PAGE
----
The 30 Day Challenge for 2019
Going zero waste is all about re-framing our thinking and overhauling our consumption habits. Instead of being a disposable society, we would like to focus on being a reusable society.
The 30 Day Challenge is merely ideas that you can implement into your lifestyle. It does not have to be done over 30 days, but over the year as long as items in your home need replacing.
It is based on the 5 R's: Refuse, Reduce, Reuse, Recycle and Rot.
Day 1: Reusable Bags
One of the most simple and easiest zero waste swaps to do these days with Coles and Woolies banning their single use plastic bags, customers are forced to remember their reusable bags. But what happens if you keep forgetting to bring your bags? Then make a rule for yourself, no bags means no shopping. Or alternatively buy what you can carry in your hands.
Day 2: Reusable Water Bottle
I have two reusable water bottles that I use each day. Number One is my Sogi glass water bottle and Number Two is my stainless steel Sigg water bottle. Here in Melbourne our tap water tastes better than the stuff comes out of plastic bottles anyway, but if you are a bit fussy about the taste of your water there are charcoal water purifiers out there. Also If I’m out and forget my bottle I will either use a glass or at least purchase a drink in a glass bottle that is guaranteed to be recycled properly.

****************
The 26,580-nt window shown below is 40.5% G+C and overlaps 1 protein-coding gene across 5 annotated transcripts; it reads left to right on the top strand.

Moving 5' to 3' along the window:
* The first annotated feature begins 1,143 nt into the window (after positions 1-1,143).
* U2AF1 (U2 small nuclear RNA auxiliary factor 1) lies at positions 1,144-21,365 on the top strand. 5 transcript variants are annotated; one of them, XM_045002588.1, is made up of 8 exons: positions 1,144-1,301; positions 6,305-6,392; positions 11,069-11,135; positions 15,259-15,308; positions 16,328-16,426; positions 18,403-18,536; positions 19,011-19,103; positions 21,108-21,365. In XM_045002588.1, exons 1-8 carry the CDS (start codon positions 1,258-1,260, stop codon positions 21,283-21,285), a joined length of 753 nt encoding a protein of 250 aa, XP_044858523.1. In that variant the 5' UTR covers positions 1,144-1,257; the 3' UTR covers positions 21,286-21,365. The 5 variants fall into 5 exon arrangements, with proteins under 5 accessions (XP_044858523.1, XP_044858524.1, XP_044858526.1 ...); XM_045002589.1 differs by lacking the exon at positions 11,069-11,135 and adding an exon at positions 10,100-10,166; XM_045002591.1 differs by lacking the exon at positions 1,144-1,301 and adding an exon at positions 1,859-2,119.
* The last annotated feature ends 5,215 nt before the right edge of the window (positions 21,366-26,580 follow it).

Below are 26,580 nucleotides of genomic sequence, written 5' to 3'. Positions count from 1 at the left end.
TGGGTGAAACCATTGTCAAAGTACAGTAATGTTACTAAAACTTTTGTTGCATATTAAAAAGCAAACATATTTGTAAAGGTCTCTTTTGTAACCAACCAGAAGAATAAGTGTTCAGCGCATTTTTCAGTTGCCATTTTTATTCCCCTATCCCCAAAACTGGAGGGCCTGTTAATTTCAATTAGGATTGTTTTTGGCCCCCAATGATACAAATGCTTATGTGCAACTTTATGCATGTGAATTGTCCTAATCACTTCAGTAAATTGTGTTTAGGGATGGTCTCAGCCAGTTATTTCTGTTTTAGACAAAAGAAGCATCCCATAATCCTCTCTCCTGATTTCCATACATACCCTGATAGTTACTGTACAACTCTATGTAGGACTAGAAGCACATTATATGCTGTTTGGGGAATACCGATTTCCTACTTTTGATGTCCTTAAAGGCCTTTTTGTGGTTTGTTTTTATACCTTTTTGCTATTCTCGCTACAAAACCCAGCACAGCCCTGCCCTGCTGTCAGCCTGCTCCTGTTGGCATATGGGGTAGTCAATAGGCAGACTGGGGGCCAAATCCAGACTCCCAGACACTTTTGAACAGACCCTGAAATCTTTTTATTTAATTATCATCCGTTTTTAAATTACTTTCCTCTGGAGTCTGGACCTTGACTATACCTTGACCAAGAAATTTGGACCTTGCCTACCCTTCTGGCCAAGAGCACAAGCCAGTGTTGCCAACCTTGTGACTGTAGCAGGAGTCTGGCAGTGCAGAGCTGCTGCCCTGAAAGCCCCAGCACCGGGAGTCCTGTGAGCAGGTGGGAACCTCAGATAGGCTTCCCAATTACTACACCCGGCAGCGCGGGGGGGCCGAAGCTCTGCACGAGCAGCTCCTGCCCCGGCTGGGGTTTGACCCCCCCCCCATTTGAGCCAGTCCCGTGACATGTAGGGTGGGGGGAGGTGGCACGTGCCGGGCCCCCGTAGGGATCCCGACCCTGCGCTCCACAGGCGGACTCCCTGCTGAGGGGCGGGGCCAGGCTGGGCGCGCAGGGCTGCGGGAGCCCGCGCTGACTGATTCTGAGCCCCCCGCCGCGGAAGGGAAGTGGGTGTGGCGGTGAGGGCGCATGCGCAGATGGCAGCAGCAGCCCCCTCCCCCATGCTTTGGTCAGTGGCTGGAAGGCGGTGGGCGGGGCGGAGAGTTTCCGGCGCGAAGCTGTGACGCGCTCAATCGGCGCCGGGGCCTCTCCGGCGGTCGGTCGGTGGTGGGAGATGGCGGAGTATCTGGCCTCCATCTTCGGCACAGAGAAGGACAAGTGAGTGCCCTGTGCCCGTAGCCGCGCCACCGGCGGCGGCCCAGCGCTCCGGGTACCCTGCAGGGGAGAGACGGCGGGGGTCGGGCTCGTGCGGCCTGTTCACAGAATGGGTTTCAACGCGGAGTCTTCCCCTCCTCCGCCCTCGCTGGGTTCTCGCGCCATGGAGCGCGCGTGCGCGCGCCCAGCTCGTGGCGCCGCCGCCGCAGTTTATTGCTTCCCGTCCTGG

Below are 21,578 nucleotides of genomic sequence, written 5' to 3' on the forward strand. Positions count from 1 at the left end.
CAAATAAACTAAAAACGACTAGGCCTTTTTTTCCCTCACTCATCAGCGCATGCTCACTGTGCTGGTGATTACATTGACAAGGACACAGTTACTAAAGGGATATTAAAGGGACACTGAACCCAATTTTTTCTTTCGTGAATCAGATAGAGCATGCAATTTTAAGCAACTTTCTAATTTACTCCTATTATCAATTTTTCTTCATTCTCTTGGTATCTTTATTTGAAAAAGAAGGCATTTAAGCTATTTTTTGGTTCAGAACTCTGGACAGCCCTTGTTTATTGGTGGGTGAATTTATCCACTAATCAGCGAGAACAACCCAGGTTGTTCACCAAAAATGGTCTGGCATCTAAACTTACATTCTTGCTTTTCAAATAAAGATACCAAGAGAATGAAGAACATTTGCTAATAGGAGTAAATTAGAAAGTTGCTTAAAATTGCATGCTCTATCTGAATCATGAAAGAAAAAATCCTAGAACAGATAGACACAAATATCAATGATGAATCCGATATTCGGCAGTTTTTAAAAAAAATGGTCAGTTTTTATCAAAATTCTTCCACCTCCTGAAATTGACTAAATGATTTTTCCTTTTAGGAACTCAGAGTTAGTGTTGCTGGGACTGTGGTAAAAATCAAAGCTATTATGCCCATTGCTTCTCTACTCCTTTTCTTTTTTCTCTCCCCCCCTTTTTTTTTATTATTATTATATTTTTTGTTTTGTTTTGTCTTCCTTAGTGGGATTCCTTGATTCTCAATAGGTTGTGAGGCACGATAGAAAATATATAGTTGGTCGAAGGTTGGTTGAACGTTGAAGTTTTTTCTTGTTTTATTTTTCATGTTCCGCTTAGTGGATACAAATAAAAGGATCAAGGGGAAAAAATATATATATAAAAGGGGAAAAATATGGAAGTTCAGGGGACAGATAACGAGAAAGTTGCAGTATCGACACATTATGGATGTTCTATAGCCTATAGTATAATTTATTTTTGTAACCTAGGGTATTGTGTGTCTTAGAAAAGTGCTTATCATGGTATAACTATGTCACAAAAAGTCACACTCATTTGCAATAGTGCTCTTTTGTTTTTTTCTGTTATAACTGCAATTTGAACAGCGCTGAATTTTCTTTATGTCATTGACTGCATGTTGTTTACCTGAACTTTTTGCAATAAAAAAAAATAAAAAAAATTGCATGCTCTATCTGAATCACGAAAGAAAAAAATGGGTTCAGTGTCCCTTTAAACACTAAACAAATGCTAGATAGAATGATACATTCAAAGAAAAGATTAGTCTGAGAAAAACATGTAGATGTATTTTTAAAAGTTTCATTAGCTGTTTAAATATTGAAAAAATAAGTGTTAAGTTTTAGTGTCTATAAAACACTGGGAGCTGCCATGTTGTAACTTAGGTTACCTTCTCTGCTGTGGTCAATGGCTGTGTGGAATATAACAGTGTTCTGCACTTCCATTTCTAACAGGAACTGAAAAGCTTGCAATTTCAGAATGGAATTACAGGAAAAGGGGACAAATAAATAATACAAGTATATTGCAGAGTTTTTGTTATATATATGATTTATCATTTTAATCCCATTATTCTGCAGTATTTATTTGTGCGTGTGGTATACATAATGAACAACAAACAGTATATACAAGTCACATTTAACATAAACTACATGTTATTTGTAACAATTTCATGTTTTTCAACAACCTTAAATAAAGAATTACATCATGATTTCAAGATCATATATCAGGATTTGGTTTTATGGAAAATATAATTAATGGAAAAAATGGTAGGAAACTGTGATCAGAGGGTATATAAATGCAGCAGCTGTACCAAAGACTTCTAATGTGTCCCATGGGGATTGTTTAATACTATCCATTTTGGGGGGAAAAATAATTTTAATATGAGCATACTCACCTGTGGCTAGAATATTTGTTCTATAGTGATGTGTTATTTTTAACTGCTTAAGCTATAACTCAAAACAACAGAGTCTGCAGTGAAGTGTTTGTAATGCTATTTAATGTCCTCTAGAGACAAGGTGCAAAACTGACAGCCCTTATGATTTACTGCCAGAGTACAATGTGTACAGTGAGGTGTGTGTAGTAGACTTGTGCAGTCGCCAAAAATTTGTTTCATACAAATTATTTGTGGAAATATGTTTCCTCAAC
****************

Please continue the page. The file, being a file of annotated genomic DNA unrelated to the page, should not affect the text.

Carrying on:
Day 3: Reduce Fast Food
Dine in and don’t do take away. Fast food chains generate so much waste from boxes, food scraps to plastic utensils and napkins. All of which are used on average of 15mins before they are thrown in the trash. Making your own food is cheaper anyway right? Make enough for dinner and you can take the left overs to work the next day.
Day 4: Ditch the Paper Towels.
Reusable UnPaper Towels are the best. Simply use and wash ready to be reused again. Alternatively you can make your own by cutting up old t-shirts or using scrap pieces of fabric.
Day 5: Reusable Keep Cup or Brew Your Own Coffee
So the general public think that takeaway coffee cups are recyclable. WRONG! They are not, due to a very thin plastic layer you can’t see. What did you think prevents your hot drink from turning your paper cup into paper Mache?